If so, how far will Chu go in terms of enhancing cross-strait integration? Will he organise the Kuomintang-Chinese Communist Party Forum again? Will Beijing arrange a “Xi-Chu Summit” to affirm ties? And how will Taiwan society react? The world is waiting to see what happens.
‘Seeking common ground while respecting differences’
Li Chao-li, CEO of the pan-Green New Power Party think tank, noted that Chu, who referred to his election opponent Chang Ya-chung as a “red unificationist scholar”, did not give a clear response to Xi’s call for “reunification”, and had side-stepped the issue by using the term “respecting differences”. Li thus inferred that the KMT’s cross-strait policy will be its biggest challenge.
In mainland Chinese state media Xinhua News Agency’s report, Chu’s mention of “seeking common ground while respecting differences" (求同尊异) was left out.
Li said that the KMT is a political party that strives for a unified China and thus naturally belongs to the “reunification camp”. Since Chu condemns the “red unificationist” stance, he will call Chu a “blue unificationist” politician for now. Li thinks that the only difference between these two unification camps is that one insists that “this China is called the ‘Republic of China’”, while the other thinks that “as long as it is ‘one China’, the name does not matter”.
But the problem is, the so-called idea that “both sides of the Taiwan Strait belong to one China and this China is called the Republic of China” that the “blue unification camp” believes in is not only becoming less and less feasible, it is less and less popular in Taiwan as well. Li said that since the “blue unification camp” is at its wit’s end, it is only left with the path of the “red unification camp”. But the outcome of the KMT chairmanship election has proven that the KMT is aware that “red unificationist” ideas are not aligned with mainstream public opinion in Taiwan. Hence, the KMT tried its best to save itself — instead of insisting that Chu must win the election, it is more accurate to say that Chang must lose.
Li thinks that a huge challenge the KMT currently faces is that following the mission mandated by the constitution of the KMT — to achieve a unified country — is at odds with mainstream public opinion in Taiwan society.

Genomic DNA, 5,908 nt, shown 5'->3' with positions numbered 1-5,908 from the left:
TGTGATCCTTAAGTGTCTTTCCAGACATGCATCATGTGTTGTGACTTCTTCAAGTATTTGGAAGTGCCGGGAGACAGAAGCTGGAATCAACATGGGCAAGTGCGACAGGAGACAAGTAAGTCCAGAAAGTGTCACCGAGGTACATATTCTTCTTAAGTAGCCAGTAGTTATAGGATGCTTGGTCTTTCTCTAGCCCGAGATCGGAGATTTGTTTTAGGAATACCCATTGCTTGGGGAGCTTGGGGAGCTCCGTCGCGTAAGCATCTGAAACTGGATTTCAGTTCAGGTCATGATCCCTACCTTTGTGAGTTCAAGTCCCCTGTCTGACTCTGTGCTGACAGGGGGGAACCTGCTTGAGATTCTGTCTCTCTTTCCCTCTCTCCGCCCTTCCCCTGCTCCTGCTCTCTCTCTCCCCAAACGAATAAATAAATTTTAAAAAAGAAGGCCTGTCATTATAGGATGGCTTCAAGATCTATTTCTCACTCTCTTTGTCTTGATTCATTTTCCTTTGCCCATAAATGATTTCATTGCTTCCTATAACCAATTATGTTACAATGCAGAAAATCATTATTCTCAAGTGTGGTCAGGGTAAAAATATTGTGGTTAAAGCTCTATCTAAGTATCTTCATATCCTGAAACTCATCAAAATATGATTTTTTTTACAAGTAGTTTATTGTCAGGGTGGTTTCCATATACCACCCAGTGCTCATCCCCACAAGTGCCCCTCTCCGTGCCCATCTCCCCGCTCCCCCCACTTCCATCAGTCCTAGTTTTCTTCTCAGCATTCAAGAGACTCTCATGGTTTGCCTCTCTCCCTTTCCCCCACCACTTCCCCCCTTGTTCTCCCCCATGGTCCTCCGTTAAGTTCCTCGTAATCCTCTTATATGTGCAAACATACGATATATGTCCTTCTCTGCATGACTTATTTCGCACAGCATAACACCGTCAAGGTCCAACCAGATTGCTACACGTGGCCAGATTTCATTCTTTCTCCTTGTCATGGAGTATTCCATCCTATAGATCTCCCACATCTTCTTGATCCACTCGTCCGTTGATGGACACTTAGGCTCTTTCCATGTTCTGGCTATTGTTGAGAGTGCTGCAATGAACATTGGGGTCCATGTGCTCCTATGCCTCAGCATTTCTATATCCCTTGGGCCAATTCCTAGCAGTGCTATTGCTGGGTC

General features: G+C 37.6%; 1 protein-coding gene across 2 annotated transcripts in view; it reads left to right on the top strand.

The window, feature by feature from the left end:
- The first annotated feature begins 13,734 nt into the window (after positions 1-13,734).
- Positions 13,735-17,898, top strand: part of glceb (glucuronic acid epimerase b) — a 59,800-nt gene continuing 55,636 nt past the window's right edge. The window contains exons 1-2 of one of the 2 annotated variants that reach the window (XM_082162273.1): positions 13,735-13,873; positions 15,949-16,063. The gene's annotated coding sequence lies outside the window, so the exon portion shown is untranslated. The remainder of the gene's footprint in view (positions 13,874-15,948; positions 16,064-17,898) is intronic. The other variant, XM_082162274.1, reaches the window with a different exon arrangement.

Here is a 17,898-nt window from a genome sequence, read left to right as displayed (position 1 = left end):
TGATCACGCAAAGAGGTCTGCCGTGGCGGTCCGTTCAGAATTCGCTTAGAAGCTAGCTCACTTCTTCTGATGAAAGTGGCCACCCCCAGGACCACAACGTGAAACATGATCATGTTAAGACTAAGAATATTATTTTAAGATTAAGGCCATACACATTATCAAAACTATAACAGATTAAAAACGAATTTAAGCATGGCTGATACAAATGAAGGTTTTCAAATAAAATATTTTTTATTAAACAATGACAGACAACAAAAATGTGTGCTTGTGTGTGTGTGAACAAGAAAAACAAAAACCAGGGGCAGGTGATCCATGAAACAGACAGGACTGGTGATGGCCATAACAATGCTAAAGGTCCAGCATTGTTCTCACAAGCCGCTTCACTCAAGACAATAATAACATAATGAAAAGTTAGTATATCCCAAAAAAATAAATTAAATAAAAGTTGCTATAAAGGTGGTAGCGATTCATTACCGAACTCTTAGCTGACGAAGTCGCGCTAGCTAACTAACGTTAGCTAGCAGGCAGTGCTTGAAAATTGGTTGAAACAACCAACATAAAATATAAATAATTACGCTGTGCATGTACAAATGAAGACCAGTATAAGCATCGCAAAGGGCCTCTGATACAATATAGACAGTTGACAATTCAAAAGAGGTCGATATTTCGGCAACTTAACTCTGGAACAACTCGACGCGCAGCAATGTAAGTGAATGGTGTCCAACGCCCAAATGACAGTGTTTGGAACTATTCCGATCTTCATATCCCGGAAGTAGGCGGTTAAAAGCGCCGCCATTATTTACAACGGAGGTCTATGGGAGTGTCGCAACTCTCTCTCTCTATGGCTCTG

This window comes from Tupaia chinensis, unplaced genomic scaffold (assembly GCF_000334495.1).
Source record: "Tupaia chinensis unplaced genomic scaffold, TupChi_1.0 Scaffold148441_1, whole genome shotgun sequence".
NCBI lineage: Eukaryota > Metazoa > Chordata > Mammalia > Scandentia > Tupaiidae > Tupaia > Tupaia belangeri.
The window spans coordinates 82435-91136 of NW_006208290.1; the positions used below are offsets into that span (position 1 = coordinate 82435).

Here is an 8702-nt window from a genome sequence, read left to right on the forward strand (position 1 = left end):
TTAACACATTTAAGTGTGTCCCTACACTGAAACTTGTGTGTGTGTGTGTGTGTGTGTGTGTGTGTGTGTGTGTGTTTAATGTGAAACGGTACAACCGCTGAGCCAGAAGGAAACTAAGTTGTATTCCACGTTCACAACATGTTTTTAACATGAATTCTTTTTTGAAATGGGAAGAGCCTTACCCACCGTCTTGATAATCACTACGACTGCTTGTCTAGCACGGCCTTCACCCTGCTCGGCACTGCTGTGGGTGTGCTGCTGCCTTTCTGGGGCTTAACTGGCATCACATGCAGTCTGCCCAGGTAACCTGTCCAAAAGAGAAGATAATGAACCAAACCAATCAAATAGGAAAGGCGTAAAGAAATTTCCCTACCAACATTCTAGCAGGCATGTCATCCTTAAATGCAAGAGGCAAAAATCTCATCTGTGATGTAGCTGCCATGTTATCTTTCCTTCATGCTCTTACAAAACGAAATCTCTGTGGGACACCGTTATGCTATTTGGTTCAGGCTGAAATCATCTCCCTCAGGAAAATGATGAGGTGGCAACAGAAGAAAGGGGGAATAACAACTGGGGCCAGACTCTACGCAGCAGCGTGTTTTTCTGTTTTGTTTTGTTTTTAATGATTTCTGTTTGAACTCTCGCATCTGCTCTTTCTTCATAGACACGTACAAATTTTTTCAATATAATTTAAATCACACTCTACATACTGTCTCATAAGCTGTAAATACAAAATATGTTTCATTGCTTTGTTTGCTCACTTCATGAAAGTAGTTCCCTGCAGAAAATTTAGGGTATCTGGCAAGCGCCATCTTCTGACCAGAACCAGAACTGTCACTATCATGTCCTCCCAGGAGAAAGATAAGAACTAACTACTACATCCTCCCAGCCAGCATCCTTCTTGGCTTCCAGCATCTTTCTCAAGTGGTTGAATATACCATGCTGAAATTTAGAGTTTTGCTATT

According to a survey in September conducted by the National Chengchi University commissioned by the Mainland Affairs Council, a vast majority of people — 85.4% — want to maintain the status quo.
Will Beijing be satisfied with maintaining the status quo?
When it comes to cross-strait relations, the general sentiment in Taiwan is to maintain the status quo. According to a survey in September conducted by the National Chengchi University commissioned by the Mainland Affairs Council, a vast majority of people — 85.4% — want to maintain the status quo.
In fact, maintaining the status quo is Chu’s cross-strait policy too. During his presidential bid in 2016, his cross-strait policy was defined as maintaining the status quo and letting the next generation decide the direction to go. Early this month, on a radio interview, he was asked whether he would pursue reunification if he was elected as president; he replied that cross-strait relations are important but there cannot be any unexpected moves and the KMT constitution cannot be changed, so realities and the current situation have to be considered and most people now want to keep things as they are.
But will Beijing be satisfied with the status quo?
An article published 25 September on cankaoxiaoxi.com titled “The Cross-Strait Test for KMT’s New Chairman” said the KMT has gradually lost its identity and direction in recent years, and the “status quo” that it says it wants to maintain has long been shifted by the DPP to become unrecognisable, and the cross-strait “status quo” that would benefit the KMT no longer exists.
The article said the KMT has set its own restrictions and cannot move forward on cross-strait policy. Major political legacies like its “China” concept and the Three Principles of the People (those by revolutionary leader Sun Yat-sen which are often described as nationalism, democracy, and people’s livelihood) have been smeared by the pro-democracy green camp, while some people in the KMT are unwilling to shoulder a political legacy with so-called “deep blue” pro-establishment elements, so much so that even talking about the early history of the KMT is gradually becoming politically incorrect.